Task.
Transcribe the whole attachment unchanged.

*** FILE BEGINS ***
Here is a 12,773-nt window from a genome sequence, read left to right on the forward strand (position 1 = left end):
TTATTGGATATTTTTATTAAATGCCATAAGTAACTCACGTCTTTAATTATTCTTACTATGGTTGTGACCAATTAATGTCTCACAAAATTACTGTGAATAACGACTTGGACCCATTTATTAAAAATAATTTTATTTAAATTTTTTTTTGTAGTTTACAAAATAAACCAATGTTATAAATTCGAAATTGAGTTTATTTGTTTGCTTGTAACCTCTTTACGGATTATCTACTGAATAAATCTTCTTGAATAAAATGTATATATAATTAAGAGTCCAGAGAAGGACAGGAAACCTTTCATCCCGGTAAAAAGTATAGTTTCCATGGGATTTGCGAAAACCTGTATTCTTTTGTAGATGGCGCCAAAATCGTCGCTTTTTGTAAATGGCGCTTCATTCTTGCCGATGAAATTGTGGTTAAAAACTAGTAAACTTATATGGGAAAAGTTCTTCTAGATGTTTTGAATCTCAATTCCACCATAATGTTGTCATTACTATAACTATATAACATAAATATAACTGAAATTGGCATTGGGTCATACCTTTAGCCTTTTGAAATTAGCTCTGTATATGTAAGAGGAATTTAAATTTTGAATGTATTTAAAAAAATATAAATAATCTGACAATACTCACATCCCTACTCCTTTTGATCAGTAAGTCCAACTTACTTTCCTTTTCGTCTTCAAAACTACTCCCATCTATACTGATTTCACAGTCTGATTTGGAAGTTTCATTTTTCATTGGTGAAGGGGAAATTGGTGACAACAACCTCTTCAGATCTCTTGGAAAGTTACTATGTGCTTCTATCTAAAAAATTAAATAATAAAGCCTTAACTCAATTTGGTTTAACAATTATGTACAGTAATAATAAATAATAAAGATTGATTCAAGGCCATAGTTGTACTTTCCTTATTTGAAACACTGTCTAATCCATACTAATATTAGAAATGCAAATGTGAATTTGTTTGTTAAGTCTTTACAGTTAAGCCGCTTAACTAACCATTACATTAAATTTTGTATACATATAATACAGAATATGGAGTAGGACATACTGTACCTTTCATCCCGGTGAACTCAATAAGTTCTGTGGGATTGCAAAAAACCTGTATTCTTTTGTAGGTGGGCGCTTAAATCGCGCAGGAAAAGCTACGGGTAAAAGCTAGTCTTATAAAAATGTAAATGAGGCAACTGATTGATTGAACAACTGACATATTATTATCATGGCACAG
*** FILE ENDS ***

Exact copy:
Here is a 12,773-nt window from a genome sequence, read left to right on the forward strand (position 1 = left end):
TTATTGGATATTTTTATTAAATGCCATAAGTAACTCACGTCTTTAATTATTCTTACTATGGTTGTGACCAATTAATGTCTCACAAAATTACTGTGAATAACGACTTGGACCCATTTATTAAAAATAATTTTATTTAAATTTTTTTTTGTAGTTTACAAAATAAACCAATGTTATAAATTCGAAATTGAGTTTATTTGTTTGCTTGTAACCTCTTTACGGATTATCTACTGAATAAATCTTCTTGAATAAAATGTATATATAATTAAGAGTCCAGAGAAGGACAGGAAACCTTTCATCCCGGTAAAAAGTATAGTTTCCATGGGATTTGCGAAAACCTGTATTCTTTTGTAGATGGCGCCAAAATCGTCGCTTTTTGTAAATGGCGCTTCATTCTTGCCGATGAAATTGTGGTTAAAAACTAGTAAACTTATATGGGAAAAGTTCTTCTAGATGTTTTGAATCTCAATTCCACCATAATGTTGTCATTACTATAACTATATAACATAAATATAACTGAAATTGGCATTGGGTCATACCTTTAGCCTTTTGAAATTAGCTCTGTATATGTAAGAGGAATTTAAATTTTGAATGTATTTAAAAAAATATAAATAATCTGACAATACTCACATCCCTACTCCTTTTGATCAGTAAGTCCAACTTACTTTCCTTTTCGTCTTCAAAACTACTCCCATCTATACTGATTTCACAGTCTGATTTGGAAGTTTCATTTTTCATTGGTGAAGGGGAAATTGGTGACAACAACCTCTTCAGATCTCTTGGAAAGTTACTATGTGCTTCTATCTAAAAAATTAAATAATAAAGCCTTAACTCAATTTGGTTTAACAATTATGTACAGTAATAATAAATAATAAAGATTGATTCAAGGCCATAGTTGTACTTTCCTTATTTGAAACACTGTCTAATCCATACTAATATTAGAAATGCAAATGTGAATTTGTTTGTTAAGTCTTTACAGTTAAGCCGCTTAACTAACCATTACATTAAATTTTGTATACATATAATACAGAATATGGAGTAGGACATACTGTACCTTTCATCCCGGTGAACTCAATAAGTTCTGTGGGATTGCAAAAAACCTGTATTCTTTTGTAGGTGGGCGCTTAAATCGCGCAGGAAAAGCTACGGGTAAAAGCTAGTCTTATAAAAATGTAAATGAGGCAACTGATTGATTGAACAACTGACATATTATTATCATGGCACAG